Pedal Kayak vs. Paddle Kayak: How To Choose the Right One

Choosing between a pedal kayak and a paddle kayak is an important decision. People choose a kayak based on different factors. For some folks, a kayak is a means to paddle leisurely and enjoy the outdoors. Other people like the thrill of kayak fishing

Is a pedal or paddle kayak best for you? Your choice will come down to your needs and preferences, as each type of kayak has its merits. One isn’t inherently better than the other.

Pedal kayaks are popular among anglers as they offer more power and speed than paddle kayaks. However, recreational paddlers are often drawn to paddle kayaks, as they are easier to control, transport, and provide a relaxing experience.

This blog post will compare pedal kayaks vs. paddle kayaks in terms of performance, fishing capabilities, and other factors you should consider.

What Are Pedal Kayaks and Paddle Kayaks?

If you’re new to kayaking, you might wonder what the difference is between pedal kayaks and paddle kayaks.

Paddle kayaks are the traditional type of kayak, and they’re powered by…you guessed it, paddling! Paddle kayaks are great for those who want to get a workout while enjoying the outdoors and are also very maneuverable.

On the other hand, pedal kayaks are powered by pedals near the kayaker’s feet that turn a propeller underwater to drive the kayak forward. The pedal system is usually located in the center of the kayak. Think of it as similar to riding a recumbent bike.

Pedal kayaks can be a more comfortable option for those who don’t want to use their arms to paddle. It also frees up your hands for fishing, photography, or other activities.

Pedal kayaks also tend to be faster than paddle kayaks and can cover more ground with less effort. However, they can be more challenging to control, especially in tight spaces.

Who Is a Pedal Kayak Best For?

There are many factors to determine which type of kayak is best for you.

If you’re interested in pedal kayaks, chances are you’re looking for a fast and efficient kayak. Pedal kayaks are great for those who want to quickly cover a lot of water or are interested in fishing.

If you have any physical ailments, like shoulder pain, pedal kayaks can also be a good option, as they don’t require using your arms to paddle.

However, pedal kayaks can be more difficult to control if you need to turn quickly. And a paddle-powered kayak is a great choice if you’re mainly looking for a leisurely paddling experience.

Pros of a Pedal Kayak

There are many reasons an angler would choose a pedal kayak:

Speed and Efficiency – When kayak fishing, speed is an essential factor. Unless you are a world-class paddler, a pedal kayak will get you from one place to another much quicker and cover large bodies of water faster. Anglers have limited time on the water and want to cover as much area as possible.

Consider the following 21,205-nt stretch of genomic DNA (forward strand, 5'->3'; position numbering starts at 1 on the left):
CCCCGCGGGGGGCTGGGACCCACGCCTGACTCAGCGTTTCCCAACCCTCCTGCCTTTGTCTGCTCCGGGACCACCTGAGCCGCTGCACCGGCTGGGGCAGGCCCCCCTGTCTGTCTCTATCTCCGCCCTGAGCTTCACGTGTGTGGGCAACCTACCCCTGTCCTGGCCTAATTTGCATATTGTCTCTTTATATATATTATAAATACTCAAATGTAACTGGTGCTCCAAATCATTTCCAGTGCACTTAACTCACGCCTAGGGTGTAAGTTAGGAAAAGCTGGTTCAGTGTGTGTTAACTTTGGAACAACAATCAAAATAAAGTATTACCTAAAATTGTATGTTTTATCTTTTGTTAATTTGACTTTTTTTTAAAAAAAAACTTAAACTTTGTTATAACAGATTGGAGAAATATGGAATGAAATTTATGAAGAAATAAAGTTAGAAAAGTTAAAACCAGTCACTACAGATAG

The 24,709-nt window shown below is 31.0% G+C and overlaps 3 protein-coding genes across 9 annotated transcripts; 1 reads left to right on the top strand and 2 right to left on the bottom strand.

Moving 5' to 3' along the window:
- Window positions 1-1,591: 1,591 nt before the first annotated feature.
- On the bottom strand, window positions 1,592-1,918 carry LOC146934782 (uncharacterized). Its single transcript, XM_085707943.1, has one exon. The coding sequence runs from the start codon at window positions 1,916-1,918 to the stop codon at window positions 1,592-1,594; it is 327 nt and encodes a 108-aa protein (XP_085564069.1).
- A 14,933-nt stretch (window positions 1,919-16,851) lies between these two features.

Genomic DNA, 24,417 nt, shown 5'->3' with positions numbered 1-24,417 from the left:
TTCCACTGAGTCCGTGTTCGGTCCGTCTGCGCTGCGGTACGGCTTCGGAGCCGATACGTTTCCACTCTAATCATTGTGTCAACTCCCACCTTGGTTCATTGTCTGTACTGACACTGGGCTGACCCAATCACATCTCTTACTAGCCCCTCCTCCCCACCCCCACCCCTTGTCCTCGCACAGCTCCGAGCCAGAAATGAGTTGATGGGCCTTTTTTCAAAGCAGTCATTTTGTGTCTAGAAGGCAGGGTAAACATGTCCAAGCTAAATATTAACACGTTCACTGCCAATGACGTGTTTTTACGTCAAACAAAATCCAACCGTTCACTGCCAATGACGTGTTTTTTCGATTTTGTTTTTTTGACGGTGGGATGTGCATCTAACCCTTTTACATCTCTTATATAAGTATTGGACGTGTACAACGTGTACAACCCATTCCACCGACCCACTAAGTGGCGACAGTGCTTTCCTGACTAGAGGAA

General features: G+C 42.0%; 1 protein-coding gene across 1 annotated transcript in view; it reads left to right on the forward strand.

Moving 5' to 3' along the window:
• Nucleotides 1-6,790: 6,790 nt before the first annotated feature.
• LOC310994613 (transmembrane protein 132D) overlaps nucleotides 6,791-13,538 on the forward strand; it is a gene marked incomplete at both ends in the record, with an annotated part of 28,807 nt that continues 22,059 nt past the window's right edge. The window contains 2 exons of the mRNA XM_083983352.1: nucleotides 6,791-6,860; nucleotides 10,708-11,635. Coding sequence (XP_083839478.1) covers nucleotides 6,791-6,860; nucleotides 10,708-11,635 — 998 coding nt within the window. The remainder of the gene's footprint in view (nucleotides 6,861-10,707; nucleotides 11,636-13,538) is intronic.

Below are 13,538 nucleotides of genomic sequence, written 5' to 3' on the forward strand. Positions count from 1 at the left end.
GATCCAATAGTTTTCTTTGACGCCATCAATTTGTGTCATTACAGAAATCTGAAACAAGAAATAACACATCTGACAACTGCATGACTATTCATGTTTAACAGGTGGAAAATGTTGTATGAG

Hands-Free – If you are covering a lot of water, one of the most apparent benefits of a pedal kayak is being hands-free. You can pedal your way to the next fishing hole, and if you are coordinated enough, get your fishing tackle ready to go. Pedaling also helps prevent your arms from tiring out, leaving more energy to reel in fish. For most people, legs are strong than arms, so a pedal kayak is easier on the body.

Stable – Pedal kayaks are wide and heavy, giving you better stability than your average recreational paddle kayak.

Cons of a Pedal KayakChe

Yep, there are some drawbacks to owning a pedal-powered kayak:

Heavy – Fishing kayaks generally are very heavy, some weighing more than 100 pounds. The same is true of a pedal kayak. Be prepared for all the fun of transporting a heavy, awkward pedal kayak. You will need a kayak trailer or pickup with a hitch extender. A kayak cart is a must. Best of luck if you are car-topping a pedal kayak (especially solo).

More expensive – Expect to spend a decent chunk of your hard-earned money on a pedal kayak. You can find pedal kayaks on the lower end for about $2,000; depending on your heart’s desires, you can spend much more. Spending around $5,000 or more for a high-end pedal yak is not unreasonable. Pedal gear adds about $1,000 to an already expensive kayak.

Durability – Pedal drive kayaks have more moving parts, which means more chances for mechanical failure. Something to keep in mind is that you still need to have a paddle handy.

Who Is a Paddle Kayak Best For?

Paddle kayaks are perfect if you’re a purist who wants to enjoy the peaceful art of paddling. They keep all the noise and distraction at bay while allowing you to maneuver around waterways relatively easily.

Non-anglers will also gravitate towards paddle kayaks as they can explore nature without needing specialized gear. In addition, paddle kayaks are easy to maneuver, are lighter, and don’t have extra moving parts.

However, pedal kayaks are an excellent option for those with knee problems, as you don’t need to use your arms to pedal. And this can be a more comfortable option for those with joint pain.

With paddle in hand, you can take your time exploring the water and enjoying the scenery and wildlife.

Pros of a Paddle Kayak

Lightweight – Many run-of-the-mill kayaks you buy from a big box store are pretty darn lightweight. Seriously some of these “cheap” kayaks are under 40 pounds, making them easy to put on a kayak roof rack or toss in the back of a pickup truck. Lightweight also means easier to store.

Less Expensive – You can probably find enough money in your couch cushions to buy an inexpensive kayak. Okay, that would have to be a large couch cushion, but you get the point. I have seen some kayaks on clearance in the off-season for under $200.

Cons of a Paddle Kayak

Control – Paddle kayaks are less convenient and harder to control when fishing since you have to put your pole down to paddle. Whereas with a pedal kayak, you can keep moving and continue fishing.

Slower – Anglers will not quickly get to the other side of the river, lake, pond, etc., like you can with a pedal kayak, especially on a large body of water.

Which Type of Kayak Is Best for You?

It’s not always cut and dry if a pedal or paddle-powered kayak is best. Pedal kayaks provide hands-free control and are great for long journeys. Using your legs to drive the yak forward, you can move faster and won’t tire out as quickly as with a paddle kayak.